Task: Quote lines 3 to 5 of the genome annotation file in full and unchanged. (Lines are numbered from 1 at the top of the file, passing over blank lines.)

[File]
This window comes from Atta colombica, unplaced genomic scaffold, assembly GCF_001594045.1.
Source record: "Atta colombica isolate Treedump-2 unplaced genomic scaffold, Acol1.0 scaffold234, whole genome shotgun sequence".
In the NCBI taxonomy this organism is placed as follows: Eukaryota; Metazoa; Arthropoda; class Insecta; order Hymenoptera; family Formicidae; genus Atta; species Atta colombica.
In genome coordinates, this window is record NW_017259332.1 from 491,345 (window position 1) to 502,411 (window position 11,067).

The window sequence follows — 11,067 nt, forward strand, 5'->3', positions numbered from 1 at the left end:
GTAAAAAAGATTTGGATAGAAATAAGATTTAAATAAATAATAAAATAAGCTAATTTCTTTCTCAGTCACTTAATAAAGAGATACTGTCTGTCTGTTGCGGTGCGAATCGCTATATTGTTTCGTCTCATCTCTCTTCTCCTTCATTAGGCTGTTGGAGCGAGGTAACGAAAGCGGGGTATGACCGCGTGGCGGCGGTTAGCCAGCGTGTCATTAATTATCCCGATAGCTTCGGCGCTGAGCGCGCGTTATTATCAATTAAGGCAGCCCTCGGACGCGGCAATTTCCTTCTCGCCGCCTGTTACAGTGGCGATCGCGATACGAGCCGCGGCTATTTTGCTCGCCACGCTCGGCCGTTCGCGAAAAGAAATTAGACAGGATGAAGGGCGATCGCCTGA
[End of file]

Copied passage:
In the NCBI taxonomy this organism is placed as follows: Eukaryota; Metazoa; Arthropoda; class Insecta; order Hymenoptera; family Formicidae; genus Atta; species Atta colombica.
In genome coordinates, this window is record NW_017259332.1 from 491,345 (window position 1) to 502,411 (window position 11,067).

The window sequence follows — 11,067 nt, forward strand, 5'->3', positions numbered from 1 at the left end: